“OMB staff addressed questions from agencies on how to communicate about the shutdown with their employees, but did not direct agencies to document lessons learned from how they planned, managed, and implemented the shutdown for future reference,” the report said.

GAO’s recommendation for the future is that agencies dealing with a shutdown better document the impact. OMB declined to take a position on the recommendation.

(Image via Philip Bird LRPS CPAGB/Shutterstock.com)

Shutdown talk grows in GOP

Shutdown talk grows in GOP

By Scott Wong,Rebecca Shabad and Cristina Marcos – 11/14/14 04:07 PM EST

Conservative House Republicans say they’re willing to shut down the government to prevent President Obama from carrying out what they see as unconstitutional actions on immigration.

Tea Party lawmakers emboldened by the GOP’s big midterm gains say they will insist on attaching a policy rider to legislation keeping the government open that would block funding for agencies carrying out Obama’s promised executive actions limiting deportations.

If the Democratic Senate or Obama rejects the rider, the government could shut down. A current measure funding the government expires on Dec. 12.

“I am insisting on that [rider] because the president is violating his executive privilege,” GOP Rep. Paul Gosar, who represents the border state of Arizona, said in an interview Friday.

Rep. Ted Yoho (R-Fla.) called the plan to block the executive action through the government-funding bill “a great idea.” Rep. Dave Brat (R-Va.), who defeated then-Majority Leader Eric Cantor in the June GOP primary in part by accusing his opponent of supporting “amnesty,” said he also backed the proposal.

Asked if a government shutdown would be worth halting Obama’s immigration action, Rep. Steve King (R-Iowa) replied: “When you take an oath to uphold the Constitution, it is not appropriate to contemplate the political consequences. You should uphold the Constitution come what may.”

The call to arms by conservatives is a challenge for GOP leaders in both chambers, who also oppose executive action by Obama but acknowledge they have not settled on a plan to stop it.

“There’s no decision on the strategy, but we know for one thing that the president should not move forward,” Majority Leader Kevin McCarthy (R-Calif.) told reporters Friday.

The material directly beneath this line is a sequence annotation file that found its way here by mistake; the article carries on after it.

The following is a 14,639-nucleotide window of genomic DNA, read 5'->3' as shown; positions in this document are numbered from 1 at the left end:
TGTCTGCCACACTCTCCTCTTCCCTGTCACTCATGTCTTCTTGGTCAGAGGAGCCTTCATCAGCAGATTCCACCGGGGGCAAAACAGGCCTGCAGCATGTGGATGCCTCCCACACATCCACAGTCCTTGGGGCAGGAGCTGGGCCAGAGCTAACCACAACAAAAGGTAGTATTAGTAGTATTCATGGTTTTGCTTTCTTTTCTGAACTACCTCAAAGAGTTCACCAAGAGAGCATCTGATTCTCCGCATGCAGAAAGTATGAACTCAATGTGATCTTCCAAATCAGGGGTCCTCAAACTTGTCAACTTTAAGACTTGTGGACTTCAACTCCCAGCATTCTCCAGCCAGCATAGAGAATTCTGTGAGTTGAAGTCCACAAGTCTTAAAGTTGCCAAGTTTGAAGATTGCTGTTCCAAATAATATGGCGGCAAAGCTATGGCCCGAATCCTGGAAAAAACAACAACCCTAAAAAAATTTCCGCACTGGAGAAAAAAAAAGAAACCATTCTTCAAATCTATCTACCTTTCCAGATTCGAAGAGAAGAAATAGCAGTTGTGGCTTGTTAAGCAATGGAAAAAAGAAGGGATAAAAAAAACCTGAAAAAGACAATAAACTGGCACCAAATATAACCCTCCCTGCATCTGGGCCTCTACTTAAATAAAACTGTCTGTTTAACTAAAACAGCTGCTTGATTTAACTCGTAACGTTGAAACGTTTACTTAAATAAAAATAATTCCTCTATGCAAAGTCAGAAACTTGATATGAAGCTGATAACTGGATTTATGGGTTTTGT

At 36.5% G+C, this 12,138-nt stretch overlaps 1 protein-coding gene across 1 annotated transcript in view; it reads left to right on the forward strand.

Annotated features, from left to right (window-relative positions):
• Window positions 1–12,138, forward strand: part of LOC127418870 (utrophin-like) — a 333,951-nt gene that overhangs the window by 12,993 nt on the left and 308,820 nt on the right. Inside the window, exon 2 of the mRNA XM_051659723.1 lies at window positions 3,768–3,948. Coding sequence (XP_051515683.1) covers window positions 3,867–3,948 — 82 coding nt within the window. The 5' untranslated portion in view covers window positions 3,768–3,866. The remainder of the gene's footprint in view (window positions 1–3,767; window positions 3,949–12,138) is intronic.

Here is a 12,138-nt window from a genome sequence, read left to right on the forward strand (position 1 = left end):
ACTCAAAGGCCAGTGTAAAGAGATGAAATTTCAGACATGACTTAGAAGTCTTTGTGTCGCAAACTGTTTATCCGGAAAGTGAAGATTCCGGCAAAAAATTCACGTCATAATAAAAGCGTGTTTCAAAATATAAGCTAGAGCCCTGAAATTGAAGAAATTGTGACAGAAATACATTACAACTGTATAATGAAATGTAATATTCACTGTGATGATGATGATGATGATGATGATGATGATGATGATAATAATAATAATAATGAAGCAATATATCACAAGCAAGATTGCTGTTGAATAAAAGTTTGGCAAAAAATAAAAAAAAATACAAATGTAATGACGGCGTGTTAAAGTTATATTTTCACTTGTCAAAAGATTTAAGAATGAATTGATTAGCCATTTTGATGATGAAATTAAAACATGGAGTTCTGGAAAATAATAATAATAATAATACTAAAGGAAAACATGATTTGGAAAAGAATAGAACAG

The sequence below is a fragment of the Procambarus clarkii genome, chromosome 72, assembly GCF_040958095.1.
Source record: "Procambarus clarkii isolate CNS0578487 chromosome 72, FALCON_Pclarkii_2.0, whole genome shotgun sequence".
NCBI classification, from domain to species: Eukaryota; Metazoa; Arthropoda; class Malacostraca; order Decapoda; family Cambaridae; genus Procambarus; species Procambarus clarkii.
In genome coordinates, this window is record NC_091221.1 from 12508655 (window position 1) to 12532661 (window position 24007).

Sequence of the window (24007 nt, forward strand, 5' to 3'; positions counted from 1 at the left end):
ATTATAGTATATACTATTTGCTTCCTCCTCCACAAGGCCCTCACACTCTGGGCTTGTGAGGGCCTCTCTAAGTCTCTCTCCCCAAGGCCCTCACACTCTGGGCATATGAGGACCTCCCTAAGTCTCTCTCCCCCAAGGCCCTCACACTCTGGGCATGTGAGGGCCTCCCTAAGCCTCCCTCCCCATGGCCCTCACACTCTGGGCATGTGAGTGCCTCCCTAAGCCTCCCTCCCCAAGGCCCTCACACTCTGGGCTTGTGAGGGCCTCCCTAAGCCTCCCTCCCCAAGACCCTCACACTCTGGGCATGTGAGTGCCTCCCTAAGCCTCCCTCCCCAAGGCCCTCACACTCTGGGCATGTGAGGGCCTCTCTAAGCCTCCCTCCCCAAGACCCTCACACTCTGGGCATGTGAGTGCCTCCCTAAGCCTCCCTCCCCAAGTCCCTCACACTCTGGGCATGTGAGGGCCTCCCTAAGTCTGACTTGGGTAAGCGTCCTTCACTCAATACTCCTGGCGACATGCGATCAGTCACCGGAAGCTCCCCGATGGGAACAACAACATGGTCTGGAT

It’s unclear what Obama will do, but reports this week that he is considering expanding an existing program that defers the deportation of children who entered the U.S. illegally to both their parents and additional children have provoked outrage on the right.

Obama’s proposals could give legal status to 5 million people, some reports suggest.

Republicans say there’s no consensus in the broader GOP conference about how to respond when Obama issues his executive order as early as next week.

Just a year ago, conservative Republicans led by Texas Sen. Ted Cruz closed the government for 16 days in a failed bid to defund ObamaCare. GOP leaders taking over the Senate would like to avoid a repeat of that scenario.

Incoming Senate Majority Leader Mitch McConnell (R-Ky.) vowed Thursday that Republicans would not shut down the government or default on the nation’s debt.

But hours later, Speaker John Boehner (R-Ohio), fresh off winning another two years in the top spot, said the GOP would “fight tooth and nail” to stop Obama and that all options remained on the table.

Senior GOP aides said the Republican response could be a combination of blocking executive-branch nominees when Republicans take over the Senate next year and expanding a GOP lawsuit against Obama to cover his immigration action.

More moderate Republicans are trying to talk their conservative colleagues down from the ledge, warning that the GOP surely will be blamed for another shutdown. Appropriations Committee Chairman Hal Rogers (R-Ky.) is plowing ahead with a clean omnibus package that would keep the government open through September 2015.